The Sheringham Potty Morris & Folk Festival 2017

One of the joys of being back in North Norfolk is discovering all the local events I avoided as a teenager. As you have read from some of my previous posts- I am making more of an effort to discover and write about what is on my doorstep- and I think this one has been my favourite so far!
The Potty Festival  was started by the Lobster Potties Morris dancers in 1993, by Reg Grimes the then Squire (Chairman), Clive Rayment Foreman (Dance teacher) and Penny Shepherd Bagman (Treasurer), as a way of saying thank you to the sides that had invited the Potties to visit them for a weekend of dance. 

This first weekend was such a success that it has been going on for 24 years! And from what I have heard it’s got bigger each year! This year it ran for two days, with the main event on the Saturday.

The morning the Potty Festival Started I was actually working. But that wasn’t a bad thing… as the opening procession through the town went right past the front door.

The weather was glorious and the town was full of music and bells. The Shantymen were performing down by the sea and wee were super busy so my shift flew by. I was soon able to get out amongst the crowds and really explore.

(warning – this is going to be a super photo heavy post)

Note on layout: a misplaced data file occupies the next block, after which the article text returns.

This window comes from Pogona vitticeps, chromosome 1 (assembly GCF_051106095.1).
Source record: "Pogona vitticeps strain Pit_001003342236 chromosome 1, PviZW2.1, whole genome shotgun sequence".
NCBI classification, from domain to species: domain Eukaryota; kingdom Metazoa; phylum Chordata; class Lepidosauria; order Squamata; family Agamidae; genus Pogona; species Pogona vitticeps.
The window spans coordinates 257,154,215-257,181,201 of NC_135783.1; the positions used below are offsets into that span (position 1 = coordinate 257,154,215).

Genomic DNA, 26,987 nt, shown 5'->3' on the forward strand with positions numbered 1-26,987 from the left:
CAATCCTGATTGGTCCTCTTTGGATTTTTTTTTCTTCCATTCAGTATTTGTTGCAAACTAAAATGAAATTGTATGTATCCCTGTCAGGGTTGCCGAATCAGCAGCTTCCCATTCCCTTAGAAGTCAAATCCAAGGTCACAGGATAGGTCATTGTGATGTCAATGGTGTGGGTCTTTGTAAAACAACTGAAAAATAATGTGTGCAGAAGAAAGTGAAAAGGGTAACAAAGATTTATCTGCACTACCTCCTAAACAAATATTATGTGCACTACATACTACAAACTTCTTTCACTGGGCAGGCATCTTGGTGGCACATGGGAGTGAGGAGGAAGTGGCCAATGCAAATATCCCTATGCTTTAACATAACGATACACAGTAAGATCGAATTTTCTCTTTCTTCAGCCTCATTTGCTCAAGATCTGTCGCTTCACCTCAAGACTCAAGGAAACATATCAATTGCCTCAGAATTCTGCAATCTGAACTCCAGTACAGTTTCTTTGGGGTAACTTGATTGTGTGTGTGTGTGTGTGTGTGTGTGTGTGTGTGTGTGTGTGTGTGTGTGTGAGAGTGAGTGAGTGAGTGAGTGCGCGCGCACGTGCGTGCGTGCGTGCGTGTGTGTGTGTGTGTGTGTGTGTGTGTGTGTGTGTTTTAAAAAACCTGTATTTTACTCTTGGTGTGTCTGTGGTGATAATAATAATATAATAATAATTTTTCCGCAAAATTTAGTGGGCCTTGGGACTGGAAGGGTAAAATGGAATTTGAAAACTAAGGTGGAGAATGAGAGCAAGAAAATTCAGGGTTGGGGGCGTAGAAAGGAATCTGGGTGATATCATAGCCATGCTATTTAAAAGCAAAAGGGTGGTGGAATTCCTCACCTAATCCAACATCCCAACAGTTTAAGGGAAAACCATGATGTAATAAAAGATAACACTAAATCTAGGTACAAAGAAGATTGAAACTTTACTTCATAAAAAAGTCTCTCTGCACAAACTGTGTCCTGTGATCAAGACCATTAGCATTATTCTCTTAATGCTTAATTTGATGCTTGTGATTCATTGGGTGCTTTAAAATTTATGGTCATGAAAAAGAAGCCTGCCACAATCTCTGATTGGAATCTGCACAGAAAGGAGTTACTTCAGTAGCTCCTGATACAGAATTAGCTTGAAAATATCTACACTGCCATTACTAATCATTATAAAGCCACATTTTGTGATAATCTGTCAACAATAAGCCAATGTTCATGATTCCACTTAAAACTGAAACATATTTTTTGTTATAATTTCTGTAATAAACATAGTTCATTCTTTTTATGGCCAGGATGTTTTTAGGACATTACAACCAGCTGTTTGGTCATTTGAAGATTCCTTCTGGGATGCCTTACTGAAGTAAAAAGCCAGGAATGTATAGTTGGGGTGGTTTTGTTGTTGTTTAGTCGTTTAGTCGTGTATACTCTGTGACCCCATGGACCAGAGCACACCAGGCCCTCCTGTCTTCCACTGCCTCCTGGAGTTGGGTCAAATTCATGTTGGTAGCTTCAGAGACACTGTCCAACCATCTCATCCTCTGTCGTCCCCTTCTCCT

I first stopped at the dance spot outside my work and watched what *my* idea of Morris Dancing is. White shirts, bells and sticks. This is what I did for a year when I started high school and it’s what I have associated with Morris ever since. 

I would soon be proven very wrong.


As I slowly made my way down towards the seafront the outfits got wilder and wilder. I walked past what seemed like a biker gang of dancers, and some ladies all in shades of purple and black.

Painted faces, masks and feathers galore.

It was such a brilliant clash of colours and noise that I spent a good four hours wandering the side streets of Sheringham watching all the Sides perform and talking to the spectators when I could. Everyone I passed has massive grins on their faces. 

The happiness was contagious. 




The age range of people taking part was the thing that amazed me the most. It was something that I had just imagined as a past time for the my parents and their parents generation, but was I was surrounded by all ages.

 All having the time of their lives.




As lovely as it was to see the (what I thought was) traditional side of Morris dancing, the dancers that brought the biggest smiles to my face were the ones with the more outrageous costumes.

Are they called costumes, outfits??? I am probably insulting so many people with the generalisations in this post – but that is what these festivals are for I suppose, to show people there are more than one way to keep traditions alive.


and this on e


Two of the sides I enjoyed watching the most were (I THINK -and I am sorry if I have got this the wrong way round- please correct me in the comments below) Black Pig Border Morris…



 This side was the most energetic and colourful side. Each member really got in to the spirit of each dance performed. I don’t suppose there are many instances in life where you can charge at someone yelling at the top of your lungs waving a stick- so they were doing this with great enthusiasm.